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Fact-packed All-Star Game vignettes

The All-Star Game is less than a week away. Check out these stat-filled All-Star Game vignettes and recall some of the most interesting All-Star moments.

Frank Victores-USA TODAY Sports

While the All-Star Game may never match the thrill of an early April interleague matchup, there are plenty of compelling stories that have emerged from this contest over the years. Here I'll present five short examples of such intrigue, each packed with All-Star Game stats.

Longest All-Star Game

I know what you're thinking. Aren't fun-fact driven articles supposed to be... fun? The 2002 All-Star Game, -- the one that ended in a 7-7 tie -- is probably the least fun match in the history of the contest. Funny enough, that game was actually only the 6th longest in history, clocking in at 3 hours and 29 minutes. It was called after only 11 innings when Joe Torre and Bob Brenly worked their two last available pitchers, Freddy Garcia and Vincente Padilla, for a pair of innings each.  Now the All-Star Game counts. Thanks a lot, guys.

No, the longest All-Star Game would come six years later in Torres old stomping grounds, Yankee Stadium. This time it was Terry Fancona and Clint Hurdle going head-to-head and it seemed Hurdle was determined not to repeat Torre and Brenly's mistake.

He called on his own pitcher -- Aaron Cook -- in for three innings starting in the bottom of the tenth. Those innings were the most in an All-Star game since Greg Maddux threw three in 1994. He also intentionally walked two batters during the three innings, which is an All-Star Game record.

The best part of this whole thing is that you can relive the ENTIRE 2008 All-Star Game thanks to the YouTube user Classic Phillies TV! I imagine that 5,809 of the 5,810 views of this 4 hour 50 minute video were exactly like mine. Confirming it's existence and swiftly moving along.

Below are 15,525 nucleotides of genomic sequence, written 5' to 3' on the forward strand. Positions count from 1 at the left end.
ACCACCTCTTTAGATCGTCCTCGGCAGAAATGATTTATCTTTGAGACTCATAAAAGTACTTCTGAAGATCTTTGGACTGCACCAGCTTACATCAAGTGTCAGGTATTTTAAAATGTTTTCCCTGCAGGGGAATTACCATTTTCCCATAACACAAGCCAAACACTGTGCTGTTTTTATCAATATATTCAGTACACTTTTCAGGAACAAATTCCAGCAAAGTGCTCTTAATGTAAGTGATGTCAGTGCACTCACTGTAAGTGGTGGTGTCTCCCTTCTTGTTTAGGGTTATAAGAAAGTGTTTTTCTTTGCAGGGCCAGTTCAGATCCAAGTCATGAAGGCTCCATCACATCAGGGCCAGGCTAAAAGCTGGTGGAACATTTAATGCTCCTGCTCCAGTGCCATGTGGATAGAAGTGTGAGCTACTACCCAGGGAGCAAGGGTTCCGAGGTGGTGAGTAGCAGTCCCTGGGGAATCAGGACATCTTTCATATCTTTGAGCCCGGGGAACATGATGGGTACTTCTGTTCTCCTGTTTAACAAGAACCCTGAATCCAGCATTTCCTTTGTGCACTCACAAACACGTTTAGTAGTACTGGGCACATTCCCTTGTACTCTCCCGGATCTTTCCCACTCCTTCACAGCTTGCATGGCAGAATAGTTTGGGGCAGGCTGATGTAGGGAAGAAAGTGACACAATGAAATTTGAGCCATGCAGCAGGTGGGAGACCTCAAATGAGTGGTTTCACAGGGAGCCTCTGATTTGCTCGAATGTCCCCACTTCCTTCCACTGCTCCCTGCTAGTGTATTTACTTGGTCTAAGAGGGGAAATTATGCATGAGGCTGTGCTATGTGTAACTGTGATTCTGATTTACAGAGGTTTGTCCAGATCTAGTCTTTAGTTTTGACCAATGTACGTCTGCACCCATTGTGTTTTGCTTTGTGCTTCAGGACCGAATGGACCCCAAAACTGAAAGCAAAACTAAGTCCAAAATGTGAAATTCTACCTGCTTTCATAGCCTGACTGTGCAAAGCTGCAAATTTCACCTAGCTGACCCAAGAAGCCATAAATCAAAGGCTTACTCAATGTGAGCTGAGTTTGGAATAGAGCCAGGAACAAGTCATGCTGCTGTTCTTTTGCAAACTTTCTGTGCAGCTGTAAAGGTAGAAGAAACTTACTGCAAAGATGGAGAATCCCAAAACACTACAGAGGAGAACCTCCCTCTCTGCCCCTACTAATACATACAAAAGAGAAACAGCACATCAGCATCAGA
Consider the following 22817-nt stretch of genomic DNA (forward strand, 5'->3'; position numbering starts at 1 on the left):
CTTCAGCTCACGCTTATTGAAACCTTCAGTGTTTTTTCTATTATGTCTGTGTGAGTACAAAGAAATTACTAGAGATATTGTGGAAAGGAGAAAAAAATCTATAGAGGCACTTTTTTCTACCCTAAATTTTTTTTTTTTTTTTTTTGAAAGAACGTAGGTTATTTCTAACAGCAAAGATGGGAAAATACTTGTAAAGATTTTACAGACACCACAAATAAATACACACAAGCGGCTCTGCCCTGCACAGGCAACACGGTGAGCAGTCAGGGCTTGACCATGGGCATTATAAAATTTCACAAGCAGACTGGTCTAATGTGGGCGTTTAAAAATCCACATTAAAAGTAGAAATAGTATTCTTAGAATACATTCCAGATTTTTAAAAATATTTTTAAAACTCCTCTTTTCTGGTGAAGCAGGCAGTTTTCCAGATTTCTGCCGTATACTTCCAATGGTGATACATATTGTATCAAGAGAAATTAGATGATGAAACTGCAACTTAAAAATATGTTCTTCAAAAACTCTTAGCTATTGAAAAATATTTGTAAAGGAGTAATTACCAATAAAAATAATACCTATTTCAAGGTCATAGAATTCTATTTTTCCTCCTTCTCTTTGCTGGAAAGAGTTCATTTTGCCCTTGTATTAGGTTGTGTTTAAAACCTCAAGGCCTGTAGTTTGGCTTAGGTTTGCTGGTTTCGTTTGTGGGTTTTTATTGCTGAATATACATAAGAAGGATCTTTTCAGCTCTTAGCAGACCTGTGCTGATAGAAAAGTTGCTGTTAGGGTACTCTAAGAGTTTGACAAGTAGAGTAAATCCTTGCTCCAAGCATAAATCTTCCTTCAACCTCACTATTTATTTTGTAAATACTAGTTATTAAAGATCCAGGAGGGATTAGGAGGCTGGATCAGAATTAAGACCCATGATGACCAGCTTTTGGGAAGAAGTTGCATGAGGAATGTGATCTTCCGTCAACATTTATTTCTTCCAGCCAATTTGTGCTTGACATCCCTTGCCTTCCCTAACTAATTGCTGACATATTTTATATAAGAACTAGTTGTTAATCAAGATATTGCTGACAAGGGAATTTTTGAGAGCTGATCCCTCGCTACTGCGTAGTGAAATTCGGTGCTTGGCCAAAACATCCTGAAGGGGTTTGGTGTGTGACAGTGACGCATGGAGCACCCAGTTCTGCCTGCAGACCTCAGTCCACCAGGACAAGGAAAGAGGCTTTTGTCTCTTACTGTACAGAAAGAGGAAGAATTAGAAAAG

Most consecutive All-Star Games appearances without a hit

With the unprecedented youth movement in baseball these days, it's easy to forget some of the veteran players in the league, not to mention stars of decades past. Gary Sheffield was as big a star as they come. Over the course of 22 seasons that began in the late eighties, Sheff accumulated a 62.1 fWAR.

It's not a surprise that Sheffield found himself a member of nine All-Star teams over his career, representing the Marlins, Dodgers, Braves, and Yankees over that span. What is a surprise is the not so illustrious record he holds. You've likely already deduced that it's the most consecutive All-Star Game appearances without a hit.

Now, this record isn't as humiliating as it may seem on the surface. While Sheffield went hitless over seven straight games, he made it to the plate nine times, and in two of those appearances he walked, coming around to score each time.

Sheffield only managed to hit in one All-Star Game of his career. In 1993, he launched a solo shot off of Mark Langston in the first inning of that years contest. Incidentally, that was also in the first at bat by a Florida Marlin in an All-Star Game. One that was sure to leave the "dancing in the streets of South Beach" that evening.

The American League is on fire